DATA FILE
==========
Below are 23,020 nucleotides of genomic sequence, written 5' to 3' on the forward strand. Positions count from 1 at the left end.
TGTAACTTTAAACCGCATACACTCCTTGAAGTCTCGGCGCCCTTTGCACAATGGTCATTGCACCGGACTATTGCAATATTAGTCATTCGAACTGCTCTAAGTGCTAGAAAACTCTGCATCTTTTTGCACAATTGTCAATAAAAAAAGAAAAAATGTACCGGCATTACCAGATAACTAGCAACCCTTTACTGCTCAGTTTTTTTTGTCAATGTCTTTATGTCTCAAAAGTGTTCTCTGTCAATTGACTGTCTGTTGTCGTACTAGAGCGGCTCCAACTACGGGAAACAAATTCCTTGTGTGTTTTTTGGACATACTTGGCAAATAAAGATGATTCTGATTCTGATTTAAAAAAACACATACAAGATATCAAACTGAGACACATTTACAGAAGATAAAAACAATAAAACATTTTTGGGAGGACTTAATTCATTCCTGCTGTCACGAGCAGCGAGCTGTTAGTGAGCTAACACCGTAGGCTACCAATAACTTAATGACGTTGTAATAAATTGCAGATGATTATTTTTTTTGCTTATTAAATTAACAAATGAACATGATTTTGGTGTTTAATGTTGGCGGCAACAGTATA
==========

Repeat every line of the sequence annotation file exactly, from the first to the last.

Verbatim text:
Below are 23,020 nucleotides of genomic sequence, written 5' to 3' on the forward strand. Positions count from 1 at the left end.
TGTAACTTTAAACCGCATACACTCCTTGAAGTCTCGGCGCCCTTTGCACAATGGTCATTGCACCGGACTATTGCAATATTAGTCATTCGAACTGCTCTAAGTGCTAGAAAACTCTGCATCTTTTTGCACAATTGTCAATAAAAAAAGAAAAAATGTACCGGCATTACCAGATAACTAGCAACCCTTTACTGCTCAGTTTTTTTTGTCAATGTCTTTATGTCTCAAAAGTGTTCTCTGTCAATTGACTGTCTGTTGTCGTACTAGAGCGGCTCCAACTACGGGAAACAAATTCCTTGTGTGTTTTTTGGACATACTTGGCAAATAAAGATGATTCTGATTCTGATTTAAAAAAACACATACAAGATATCAAACTGAGACACATTTACAGAAGATAAAAACAATAAAACATTTTTGGGAGGACTTAATTCATTCCTGCTGTCACGAGCAGCGAGCTGTTAGTGAGCTAACACCGTAGGCTACCAATAACTTAATGACGTTGTAATAAATTGCAGATGATTATTTTTTTTGCTTATTAAATTAACAAATGAACATGATTTTGGTGTTTAATGTTGGCGGCAACAGTATA